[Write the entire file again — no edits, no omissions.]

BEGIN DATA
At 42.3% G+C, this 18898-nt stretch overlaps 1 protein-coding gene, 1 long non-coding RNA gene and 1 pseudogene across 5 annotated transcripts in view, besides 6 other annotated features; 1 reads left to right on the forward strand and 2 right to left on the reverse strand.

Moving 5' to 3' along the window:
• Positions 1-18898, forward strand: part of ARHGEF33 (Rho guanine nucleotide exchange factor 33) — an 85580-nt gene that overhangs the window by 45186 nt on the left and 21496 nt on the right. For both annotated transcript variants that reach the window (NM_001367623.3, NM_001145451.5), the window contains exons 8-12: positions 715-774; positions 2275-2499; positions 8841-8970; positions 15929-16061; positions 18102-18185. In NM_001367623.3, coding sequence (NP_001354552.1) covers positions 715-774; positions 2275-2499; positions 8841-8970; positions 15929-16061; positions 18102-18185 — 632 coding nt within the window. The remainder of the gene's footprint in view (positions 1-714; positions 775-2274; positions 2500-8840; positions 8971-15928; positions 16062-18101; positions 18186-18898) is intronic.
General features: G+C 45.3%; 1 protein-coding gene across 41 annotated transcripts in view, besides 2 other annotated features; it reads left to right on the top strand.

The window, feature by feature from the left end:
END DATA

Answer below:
At 42.3% G+C, this 18898-nt stretch overlaps 1 protein-coding gene, 1 long non-coding RNA gene and 1 pseudogene across 5 annotated transcripts in view, besides 6 other annotated features; 1 reads left to right on the forward strand and 2 right to left on the reverse strand.

Moving 5' to 3' along the window:
• Positions 1-18898, forward strand: part of ARHGEF33 (Rho guanine nucleotide exchange factor 33) — an 85580-nt gene that overhangs the window by 45186 nt on the left and 21496 nt on the right. For both annotated transcript variants that reach the window (NM_001367623.3, NM_001145451.5), the window contains exons 8-12: positions 715-774; positions 2275-2499; positions 8841-8970; positions 15929-16061; positions 18102-18185. In NM_001367623.3, coding sequence (NP_001354552.1) covers positions 715-774; positions 2275-2499; positions 8841-8970; positions 15929-16061; positions 18102-18185 — 632 coding nt within the window. The remainder of the gene's footprint in view (positions 1-714; positions 775-2274; positions 2500-8840; positions 8971-15928; positions 16062-18101; positions 18186-18898) is intronic.
General features: G+C 45.3%; 1 protein-coding gene across 41 annotated transcripts in view, besides 2 other annotated features; it reads left to right on the top strand.

The window, feature by feature from the left end: